Chinese contemporary paper-cut artists put modern spin on the ancient folk art in Hong Kong exhibition
- A show of 90 intricate paper-cut creations by seven Chinese artists at new gallery Artspace K in Hong Kong offers contemporary interpretations of the art
- The exhibition, in Repulse Bay, includes works by the late Taiwanese artist Lee Huan-chang and China’s Li Yun-xia
Paper cutting, a Chinese folk art with over 1,000 years of history, meets contemporary design and techniques at a new exhibition in Hong Kong.
Paper cutting was a skill are passed by women from generation to generation. Since paper cut art was created mainly to celebrate festivals and mark auspicious events, the subjects tended to be well-known myths or to echo everyday life on a farm.
These days, artists make paper cuts that are more relatable to the times, and some, like the works of Chinese artist Xiyadie, are collected as contemporary art and exhibited around the world.
Monica Lee explains that artists in the show have not just come up with modern designs, but new techniques of collaging and dyeing.
Li, from Shaanxi province in northwest China, began learning paper cutting from her mother and grandmother when she was six. Paper cutting is an intangible part of her heritage. For this exhibition she has used bold, bright colours to depict scenes related to the love between mother and child, and romance.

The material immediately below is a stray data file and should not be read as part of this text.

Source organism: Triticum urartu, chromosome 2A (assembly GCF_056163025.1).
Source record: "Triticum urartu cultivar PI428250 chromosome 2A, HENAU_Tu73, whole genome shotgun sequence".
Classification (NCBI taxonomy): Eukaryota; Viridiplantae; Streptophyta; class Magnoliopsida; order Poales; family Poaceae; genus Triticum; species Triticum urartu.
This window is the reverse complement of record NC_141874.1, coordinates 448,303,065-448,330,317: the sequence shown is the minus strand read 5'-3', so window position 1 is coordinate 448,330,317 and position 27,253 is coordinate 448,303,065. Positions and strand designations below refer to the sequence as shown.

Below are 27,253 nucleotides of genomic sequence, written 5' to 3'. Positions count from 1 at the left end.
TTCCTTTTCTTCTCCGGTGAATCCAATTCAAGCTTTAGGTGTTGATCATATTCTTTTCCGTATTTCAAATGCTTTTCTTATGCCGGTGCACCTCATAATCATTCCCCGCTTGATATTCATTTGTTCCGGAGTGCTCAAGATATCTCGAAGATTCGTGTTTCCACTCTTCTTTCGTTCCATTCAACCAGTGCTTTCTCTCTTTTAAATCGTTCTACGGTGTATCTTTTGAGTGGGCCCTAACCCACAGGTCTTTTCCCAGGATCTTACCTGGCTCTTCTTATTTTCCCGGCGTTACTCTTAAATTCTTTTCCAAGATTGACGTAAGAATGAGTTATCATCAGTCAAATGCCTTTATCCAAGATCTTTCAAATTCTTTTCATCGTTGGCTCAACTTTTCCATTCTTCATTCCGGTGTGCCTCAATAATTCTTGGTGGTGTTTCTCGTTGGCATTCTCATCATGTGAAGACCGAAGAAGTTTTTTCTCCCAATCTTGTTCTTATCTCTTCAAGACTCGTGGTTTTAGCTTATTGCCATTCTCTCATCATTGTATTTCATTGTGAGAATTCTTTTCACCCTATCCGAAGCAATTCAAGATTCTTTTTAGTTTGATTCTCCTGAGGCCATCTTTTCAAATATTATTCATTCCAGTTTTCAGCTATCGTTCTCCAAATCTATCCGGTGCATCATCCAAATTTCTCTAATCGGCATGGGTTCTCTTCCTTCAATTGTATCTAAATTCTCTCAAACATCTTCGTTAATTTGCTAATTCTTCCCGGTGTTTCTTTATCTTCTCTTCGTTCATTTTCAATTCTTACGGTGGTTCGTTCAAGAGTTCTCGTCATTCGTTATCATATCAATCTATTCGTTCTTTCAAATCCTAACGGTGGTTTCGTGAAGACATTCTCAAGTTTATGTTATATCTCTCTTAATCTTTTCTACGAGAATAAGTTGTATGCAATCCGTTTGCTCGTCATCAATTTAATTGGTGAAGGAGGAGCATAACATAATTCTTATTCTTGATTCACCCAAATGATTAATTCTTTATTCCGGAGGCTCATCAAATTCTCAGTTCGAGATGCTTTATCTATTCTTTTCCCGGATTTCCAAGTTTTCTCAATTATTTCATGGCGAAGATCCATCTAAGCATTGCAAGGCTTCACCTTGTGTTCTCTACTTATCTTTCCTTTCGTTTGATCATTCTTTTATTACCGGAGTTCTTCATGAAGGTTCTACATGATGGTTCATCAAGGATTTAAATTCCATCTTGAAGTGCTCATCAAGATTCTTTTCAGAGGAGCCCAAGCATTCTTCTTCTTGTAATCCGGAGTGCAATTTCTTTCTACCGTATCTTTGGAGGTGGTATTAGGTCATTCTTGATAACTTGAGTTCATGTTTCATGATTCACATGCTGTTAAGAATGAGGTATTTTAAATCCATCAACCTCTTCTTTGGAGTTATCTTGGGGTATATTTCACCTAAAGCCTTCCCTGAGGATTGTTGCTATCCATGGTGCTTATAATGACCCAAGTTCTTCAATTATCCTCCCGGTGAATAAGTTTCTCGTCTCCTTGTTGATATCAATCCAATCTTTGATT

Lee Huan-chang, who died at the age of 90 in 2015, tended to work with more traditional folk art tropes such as laughing children, women performing traditional dances, and plants and animals that are symbolic of strength, prosperity and longevity. Still, he gave these familiar elements a modern twist through the use of bright colours and layering.
Work by two of Lee Huan-chang’s students, Chen Yan-ting and Lee Keng-chun, is featured in the exhibition.
Lee Keng-chun’s works feature fairy-tale characters such as Alice in Wonderland and the Wizard of Oz. Lee uses traditional techniques to create powerful images of female characters from these Western stories.
Artist Wuba Yang has made a series of paper cuts of ferns that are native to Taiwan. Colour and texture bring the paper to life.
Meko Cheng’s works stand out because they are, unusually, asymmetrical. They use contrasting colours to explore the tensions and oppositions that are part of life. According to the artist, this is an expression of the beauty and strength of individual identity and subverts traditional ways of thinking that prioritise order and perfection.
Then there are Lau Ming-hang’s 3D creations, which stand out literally. These sculptural creations have the Chinese words for hope, dream, preservation, beauty and true love etched into them.
Monica Lee says that while traditional elements remain central to these works, they all contain “a fashionable charm” and reflect the growing diversity in the practice. There is no longer a single purpose behind paper cutting, but the spirit of the traditional art lives on through the beauty and patience required of the art form.
“Paper Cut Art Exhibition”, until February 13, Artspace K, G105 – 106, The Repulse Bay Arcade, 109 Repulse Bay Road, Hong Kong